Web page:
Is it time to ditch (faux) fur?

Source: Phoebe Bracken

Since events such as London Fashion Week and huge brands like Prada, Versace and Burberry have vowed to stop using fur, perhaps it’s time that we look at the state of the fur industry as it continues to grow alongside increasing demand for faux fur, recognising the relationship between the two.

History

Real fur historically has been a fashion status symbol, adorning items such as winter coats, handbags and shoes and originating from a range of animals such as mink, fox and rabbit (angora). The controversies around fur began to materialise in the 1960s as conservationists became concerned with the killing of endangered species, especially big cats, for the fur industry. This contestation later developed into a more generalised opposition to the fur trade, on the basis of animal rights and welfare standards. Indeed, it was this opposition to real fur that provided an opportunity for the fake fur market to develop and thrive, turning the material into less of a status symbol than it had been previously.

The 1994 PETA campaign brought this issue into mainstream popular culture as Naomi Campbell and Cindy Crawford featured nude, alongside the slogan “I’d rather be naked than wear fur.”. Four years later, fur farming was outlawed in England & Wales, with all farms removed by 2003. According to a 2014 survey, 74% of people in the UK believe that using animals for fur production in fashion is wrong. Perhaps it is therefore surprising then that the import and sale of fur skins, with the exception of cats, dogs and seals, remain legal. Elsewhere, such as in San Francisco in March 2018, fur sales have been banned altogether.

Fake faux fur 

In 2017, a Sky News investigation revealed that a number of products sold as ‘faux fur’ in the UK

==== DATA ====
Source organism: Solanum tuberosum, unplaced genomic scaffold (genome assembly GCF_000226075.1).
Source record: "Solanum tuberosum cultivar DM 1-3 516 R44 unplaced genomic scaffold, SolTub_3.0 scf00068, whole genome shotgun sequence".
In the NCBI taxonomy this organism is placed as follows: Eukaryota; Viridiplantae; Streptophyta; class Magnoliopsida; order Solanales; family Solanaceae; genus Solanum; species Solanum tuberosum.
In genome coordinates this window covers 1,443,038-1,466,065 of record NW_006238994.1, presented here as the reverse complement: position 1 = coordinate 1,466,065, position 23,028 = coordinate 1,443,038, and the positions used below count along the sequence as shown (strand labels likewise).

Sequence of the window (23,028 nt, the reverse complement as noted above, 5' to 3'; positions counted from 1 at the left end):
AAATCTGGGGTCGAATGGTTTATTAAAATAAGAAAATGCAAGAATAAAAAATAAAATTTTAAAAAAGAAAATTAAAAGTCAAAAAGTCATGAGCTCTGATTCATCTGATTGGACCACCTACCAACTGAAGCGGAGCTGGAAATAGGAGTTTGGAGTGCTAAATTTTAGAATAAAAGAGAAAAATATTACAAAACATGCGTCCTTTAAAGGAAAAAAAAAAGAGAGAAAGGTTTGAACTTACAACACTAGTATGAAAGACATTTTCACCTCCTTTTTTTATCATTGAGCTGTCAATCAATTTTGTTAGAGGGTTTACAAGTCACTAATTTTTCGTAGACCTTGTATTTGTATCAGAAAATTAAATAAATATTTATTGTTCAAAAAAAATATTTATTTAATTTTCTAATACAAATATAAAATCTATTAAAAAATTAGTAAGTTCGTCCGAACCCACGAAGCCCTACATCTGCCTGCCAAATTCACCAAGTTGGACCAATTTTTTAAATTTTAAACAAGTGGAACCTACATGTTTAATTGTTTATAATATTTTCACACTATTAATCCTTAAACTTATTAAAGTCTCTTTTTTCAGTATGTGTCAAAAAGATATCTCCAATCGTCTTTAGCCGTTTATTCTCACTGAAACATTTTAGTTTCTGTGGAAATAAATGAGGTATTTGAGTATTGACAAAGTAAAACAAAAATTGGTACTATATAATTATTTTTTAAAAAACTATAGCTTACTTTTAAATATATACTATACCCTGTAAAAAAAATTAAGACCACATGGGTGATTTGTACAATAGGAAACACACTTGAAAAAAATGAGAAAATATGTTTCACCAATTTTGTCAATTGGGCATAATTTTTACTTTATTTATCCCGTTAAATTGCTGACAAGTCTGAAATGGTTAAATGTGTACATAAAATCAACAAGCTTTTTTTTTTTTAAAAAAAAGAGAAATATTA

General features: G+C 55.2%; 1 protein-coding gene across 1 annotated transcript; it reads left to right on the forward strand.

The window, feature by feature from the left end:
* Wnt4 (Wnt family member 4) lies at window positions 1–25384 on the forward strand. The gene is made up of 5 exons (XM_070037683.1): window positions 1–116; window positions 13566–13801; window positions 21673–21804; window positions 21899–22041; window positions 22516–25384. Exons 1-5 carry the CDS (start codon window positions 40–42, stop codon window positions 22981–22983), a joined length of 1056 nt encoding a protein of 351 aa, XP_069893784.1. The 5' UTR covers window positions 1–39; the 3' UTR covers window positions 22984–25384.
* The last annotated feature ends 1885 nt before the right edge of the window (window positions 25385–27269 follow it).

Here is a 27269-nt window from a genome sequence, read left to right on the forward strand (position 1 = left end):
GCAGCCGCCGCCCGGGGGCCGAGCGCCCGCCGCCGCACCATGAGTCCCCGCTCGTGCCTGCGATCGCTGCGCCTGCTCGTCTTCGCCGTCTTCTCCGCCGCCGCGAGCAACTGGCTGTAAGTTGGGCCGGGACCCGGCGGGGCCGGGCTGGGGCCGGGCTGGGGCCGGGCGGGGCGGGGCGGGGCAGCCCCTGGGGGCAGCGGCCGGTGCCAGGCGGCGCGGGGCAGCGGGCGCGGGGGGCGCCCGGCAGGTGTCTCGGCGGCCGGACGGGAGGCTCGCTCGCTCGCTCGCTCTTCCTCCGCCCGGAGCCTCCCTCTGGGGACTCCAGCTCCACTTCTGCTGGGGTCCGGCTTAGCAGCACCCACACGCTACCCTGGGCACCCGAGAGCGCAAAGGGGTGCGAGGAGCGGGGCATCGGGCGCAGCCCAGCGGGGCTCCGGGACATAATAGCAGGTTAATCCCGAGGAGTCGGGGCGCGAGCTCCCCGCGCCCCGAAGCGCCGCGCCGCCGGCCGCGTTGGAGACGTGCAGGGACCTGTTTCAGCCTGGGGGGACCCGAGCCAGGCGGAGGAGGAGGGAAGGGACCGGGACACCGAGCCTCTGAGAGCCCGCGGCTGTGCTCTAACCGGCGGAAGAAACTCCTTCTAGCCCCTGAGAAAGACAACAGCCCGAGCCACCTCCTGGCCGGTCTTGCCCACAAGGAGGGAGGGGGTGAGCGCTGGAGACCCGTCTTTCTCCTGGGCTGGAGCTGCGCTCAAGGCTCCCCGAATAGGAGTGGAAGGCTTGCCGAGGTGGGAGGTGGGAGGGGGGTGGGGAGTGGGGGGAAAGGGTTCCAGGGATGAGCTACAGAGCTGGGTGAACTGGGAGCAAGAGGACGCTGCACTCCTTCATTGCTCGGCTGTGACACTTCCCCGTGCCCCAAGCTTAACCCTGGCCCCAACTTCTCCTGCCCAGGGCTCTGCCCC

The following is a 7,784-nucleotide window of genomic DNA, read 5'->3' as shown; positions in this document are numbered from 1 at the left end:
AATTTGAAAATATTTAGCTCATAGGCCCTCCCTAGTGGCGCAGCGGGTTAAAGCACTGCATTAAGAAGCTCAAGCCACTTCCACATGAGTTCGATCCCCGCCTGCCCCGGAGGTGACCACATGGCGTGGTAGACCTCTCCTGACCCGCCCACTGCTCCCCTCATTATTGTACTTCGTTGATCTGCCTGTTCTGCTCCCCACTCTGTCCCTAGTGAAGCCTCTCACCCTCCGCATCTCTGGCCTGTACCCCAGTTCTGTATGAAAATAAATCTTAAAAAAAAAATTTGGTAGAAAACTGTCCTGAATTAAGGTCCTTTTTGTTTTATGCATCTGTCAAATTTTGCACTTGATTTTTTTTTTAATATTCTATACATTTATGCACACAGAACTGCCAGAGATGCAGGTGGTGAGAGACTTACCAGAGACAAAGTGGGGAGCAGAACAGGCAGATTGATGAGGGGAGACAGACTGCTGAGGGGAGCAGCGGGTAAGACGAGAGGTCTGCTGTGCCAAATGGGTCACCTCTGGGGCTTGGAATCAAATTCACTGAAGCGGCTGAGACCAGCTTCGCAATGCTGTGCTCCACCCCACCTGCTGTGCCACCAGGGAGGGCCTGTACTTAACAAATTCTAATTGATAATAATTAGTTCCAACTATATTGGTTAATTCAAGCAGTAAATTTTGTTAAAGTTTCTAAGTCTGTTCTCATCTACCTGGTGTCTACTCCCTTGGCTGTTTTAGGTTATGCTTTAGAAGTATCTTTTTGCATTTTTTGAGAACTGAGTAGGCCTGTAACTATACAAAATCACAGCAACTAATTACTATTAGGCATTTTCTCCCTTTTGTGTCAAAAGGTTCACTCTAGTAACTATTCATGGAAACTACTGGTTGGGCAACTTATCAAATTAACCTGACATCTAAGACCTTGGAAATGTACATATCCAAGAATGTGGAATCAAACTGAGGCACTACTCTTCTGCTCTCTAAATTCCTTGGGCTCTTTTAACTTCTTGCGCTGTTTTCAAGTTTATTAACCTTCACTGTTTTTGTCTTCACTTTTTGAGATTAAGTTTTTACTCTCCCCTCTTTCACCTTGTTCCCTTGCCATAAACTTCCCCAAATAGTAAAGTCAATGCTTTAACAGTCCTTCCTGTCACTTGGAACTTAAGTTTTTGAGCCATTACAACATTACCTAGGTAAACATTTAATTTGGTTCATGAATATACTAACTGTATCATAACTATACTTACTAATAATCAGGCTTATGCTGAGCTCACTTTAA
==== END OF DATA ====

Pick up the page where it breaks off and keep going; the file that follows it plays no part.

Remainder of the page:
Racoon dogs are highly desirable for the fur industry due to their soft, dense fur and large litters. Source: Flickr

were actually real, originating from animals such as rabbit, cat and mink. This and other investigations highlighted highstreet brands such as House of Fraser, Debenhams, Boohoo, Forever 21 and Missguided amongst those selling real fur as fake.

Understandably this mislabelling raised a number of issues for the regulation and accountability of the retail industry. At the same time, it also seemed contradictory for supply chains to be using real fur instead of fake fur, as surely it is more expensive? However, as a consequence of the horrific farming conditions, such as in China where many of these products are made, real fur remains inexpensive.

A simple search on the wholesale site Alibaba.com for ‘animal fur’ or ‘pelt’ reveals the low cost of fur, for example, a bulk purchase of 70cm racoon dog pelt for a coat trim can cost just £3 each. This is further complicated by EU regulations which require labelling of animal parts on textile items, but not however on non-textile items. Hence, on a coat made out primarily of leather or fur, i.e. non-textile materials, no labelling is required. This applies similarly to shoes and accessories like popular pom-pom keychains (Human Society International).